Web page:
The “Night of the Sprevengoli” in Ostra: the response to Halloween made in the Marche!

One of the holiday I’ve started appreciating more since I’ve been living in the US is, without a doubt, the night of Halloween.

Some decorations for Halloween around New York City

Some decorations for Halloween around New York City

To give you an idea of how captivating this party is, I can say that across the United States, cities celebrate the ghost and ghoul season with festivals where you’ll find remarkable pageants of costumes, haunted tours, and spooky rituals in an exciting atmosphere that reminds me of the Italian town of Fano or Venice during the week celebrating the Italian carnival!1400690_242704952547234_1847066064_oAlso in Italy the number of children wandering from house to house wearing costumes and claiming the classic “trick or treat” is increasing , as well as the tradition of carving pumpkins, usually showed outside of houses.

"The Night of the Sprevengoli" in Ostra

“The Night of the Sprevengoli” in Ostra

Have you ever heard of the”Night of Sprevengoli”, instead? A traditional Italian celebration, and more precisely…from The Marche!

Beautiful view of the hamlet of Ostra at night

Beautiful view of the hamlet of Ostra at night

The beautiful village of Ostra, in the province of Ancona, is hosting this unique event that is related to the popular belief according to which the “Sprevengoli” are spirits who bother people while they’re sleeping by jumping on their tummy, causing trouble and making sleeping peple wake up with a start and fright.12011171_1005427139508112_5051658054722200018_n

In the past, when there was no TVs at homes yet and family got together at night, grandparents used to tell their grandchildren about scary stories. Those stories often told about mischievous sprites, ghosts and phantoms.

Some 'scary' installations i n the hamlet of Ostra on the occasion of the "Night of the Sprevengoli"

Some ‘scary’ installations i n the hamlet of Ostra on the occasion of the “Night of the Sprevengoli”

During the month of October, the streets of Ostra are filled with witches, ghosts and terrible spiders, to recreate a mysterious and terrifying atmosphere in a sort of “Addams Family”-style.

VOLO INFUOCATO_11The “night of the Sprevengoli” is a celebration for the children who will enjoy the shows of many jugglers and street artists along the vilage lanes, and will be able to join creative workshops to make their own costumes or having their faces painted with a spooky makeup.

Map with all eleven cellars and their delicious menus

Map with all eleven cellars and their delicious menus

This is also an experience that will please adults, who will have the opportunity to taste delightful delicacies from the Marche culinary tradition. Eleven ancient cellars in town will be offering their visitors special dishes accompanied by glasses of fine local wines, such as the Lacrima di Morro d’Alba.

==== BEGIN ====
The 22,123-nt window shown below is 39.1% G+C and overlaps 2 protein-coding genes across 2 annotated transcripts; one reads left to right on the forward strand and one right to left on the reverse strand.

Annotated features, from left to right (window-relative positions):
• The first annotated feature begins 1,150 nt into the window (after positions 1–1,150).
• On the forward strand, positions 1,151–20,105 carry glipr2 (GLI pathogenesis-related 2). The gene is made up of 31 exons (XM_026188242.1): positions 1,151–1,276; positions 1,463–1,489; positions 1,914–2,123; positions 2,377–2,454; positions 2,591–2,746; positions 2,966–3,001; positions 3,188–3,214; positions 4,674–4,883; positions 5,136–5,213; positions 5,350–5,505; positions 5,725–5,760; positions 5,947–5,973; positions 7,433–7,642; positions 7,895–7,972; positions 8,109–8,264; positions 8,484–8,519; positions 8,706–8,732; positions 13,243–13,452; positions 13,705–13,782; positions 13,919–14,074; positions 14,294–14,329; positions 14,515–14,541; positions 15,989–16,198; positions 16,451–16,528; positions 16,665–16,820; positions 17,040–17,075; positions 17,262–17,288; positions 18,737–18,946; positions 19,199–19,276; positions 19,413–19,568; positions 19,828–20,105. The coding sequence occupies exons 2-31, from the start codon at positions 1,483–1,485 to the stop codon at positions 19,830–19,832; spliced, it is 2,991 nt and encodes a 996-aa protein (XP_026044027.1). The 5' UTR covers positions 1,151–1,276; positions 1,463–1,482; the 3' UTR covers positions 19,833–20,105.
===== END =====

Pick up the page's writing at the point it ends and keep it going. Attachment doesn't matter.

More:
Mark your calendar on this weekend...

Mark your calendar on this weekend…

The 18th edition will start on October 23 and end on 25, with a final party called “The Big Totem Horror”.La magia degli Sprev#1E345F_1Dear friends, if you are prone to suggestion, follow my advice and avoid walking among the ‘Alleys of Whispers’ by yourself. The dimmed lights, the medieval music of Celtic harps all around will feed your fears to the point where you can really start feeling like you are surrounded by magical presence and to hear the sighs and whispers behind your back.

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Or do as I do: just confess your fears to the spirits and you’ll get rid of them forever!

A special thanks to the friends of Ostraeventi for their collaboration.

For more information, please visit the official Facebook page at: www.facebook.com/LaNotteDegliSprevengoli and the website: http://www.visitaostra.it

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2 thoughts on “The “Night of the Sprevengoli” in Ostra: the response to Halloween made in the Marche!

  1. …A sort of!
    Italians do celebrate Halloween but not like the Americans. Little by little Halloween’s popularity has grown, probably due to the influence of American movies and the arrival of American fast food chains like McDonald’s, and it has become a real celebrated holiday, even though it doesn’t have a real connection to Italy, apart from the fact that All Saints Day (November 1st) is celebrated here – a holiday when people typically have the day off.
    Italian kids don’t usually go trick or treating. Younger people mostly have parties, but houses in towns are not decorated for the occasion.
    The Italian ‘Carnivale’ celebrated in February could be considered the most similar holiday to the Halloween when children dress up and there are parades in town.

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